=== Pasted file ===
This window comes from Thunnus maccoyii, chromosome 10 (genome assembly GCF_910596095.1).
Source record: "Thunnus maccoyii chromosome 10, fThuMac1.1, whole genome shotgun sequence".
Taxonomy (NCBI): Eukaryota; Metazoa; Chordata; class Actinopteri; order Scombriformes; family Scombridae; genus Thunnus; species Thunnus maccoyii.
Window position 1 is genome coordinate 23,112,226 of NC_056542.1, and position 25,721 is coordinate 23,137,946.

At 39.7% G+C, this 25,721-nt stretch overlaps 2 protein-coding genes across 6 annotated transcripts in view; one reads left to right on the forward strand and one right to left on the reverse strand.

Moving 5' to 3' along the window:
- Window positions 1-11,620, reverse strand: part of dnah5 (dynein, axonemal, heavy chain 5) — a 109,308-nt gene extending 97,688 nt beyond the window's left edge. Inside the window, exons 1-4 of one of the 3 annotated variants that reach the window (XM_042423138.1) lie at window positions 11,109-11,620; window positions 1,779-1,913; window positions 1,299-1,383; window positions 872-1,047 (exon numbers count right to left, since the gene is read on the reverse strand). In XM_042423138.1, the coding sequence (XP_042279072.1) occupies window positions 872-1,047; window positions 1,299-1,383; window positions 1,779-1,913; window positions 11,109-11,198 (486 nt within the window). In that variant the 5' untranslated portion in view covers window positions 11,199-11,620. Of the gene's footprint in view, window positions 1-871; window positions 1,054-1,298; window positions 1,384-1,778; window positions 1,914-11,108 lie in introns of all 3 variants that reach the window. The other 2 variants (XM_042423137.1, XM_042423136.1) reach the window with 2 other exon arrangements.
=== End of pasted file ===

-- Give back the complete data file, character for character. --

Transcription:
This window comes from Thunnus maccoyii, chromosome 10 (genome assembly GCF_910596095.1).
Source record: "Thunnus maccoyii chromosome 10, fThuMac1.1, whole genome shotgun sequence".
Taxonomy (NCBI): Eukaryota; Metazoa; Chordata; class Actinopteri; order Scombriformes; family Scombridae; genus Thunnus; species Thunnus maccoyii.
Window position 1 is genome coordinate 23,112,226 of NC_056542.1, and position 25,721 is coordinate 23,137,946.

At 39.7% G+C, this 25,721-nt stretch overlaps 2 protein-coding genes across 6 annotated transcripts in view; one reads left to right on the forward strand and one right to left on the reverse strand.

Moving 5' to 3' along the window:
- Window positions 1-11,620, reverse strand: part of dnah5 (dynein, axonemal, heavy chain 5) — a 109,308-nt gene extending 97,688 nt beyond the window's left edge. Inside the window, exons 1-4 of one of the 3 annotated variants that reach the window (XM_042423138.1) lie at window positions 11,109-11,620; window positions 1,779-1,913; window positions 1,299-1,383; window positions 872-1,047 (exon numbers count right to left, since the gene is read on the reverse strand). In XM_042423138.1, the coding sequence (XP_042279072.1) occupies window positions 872-1,047; window positions 1,299-1,383; window positions 1,779-1,913; window positions 11,109-11,198 (486 nt within the window). In that variant the 5' untranslated portion in view covers window positions 11,199-11,620. Of the gene's footprint in view, window positions 1-871; window positions 1,054-1,298; window positions 1,384-1,778; window positions 1,914-11,108 lie in introns of all 3 variants that reach the window. The other 2 variants (XM_042423137.1, XM_042423136.1) reach the window with 2 other exon arrangements.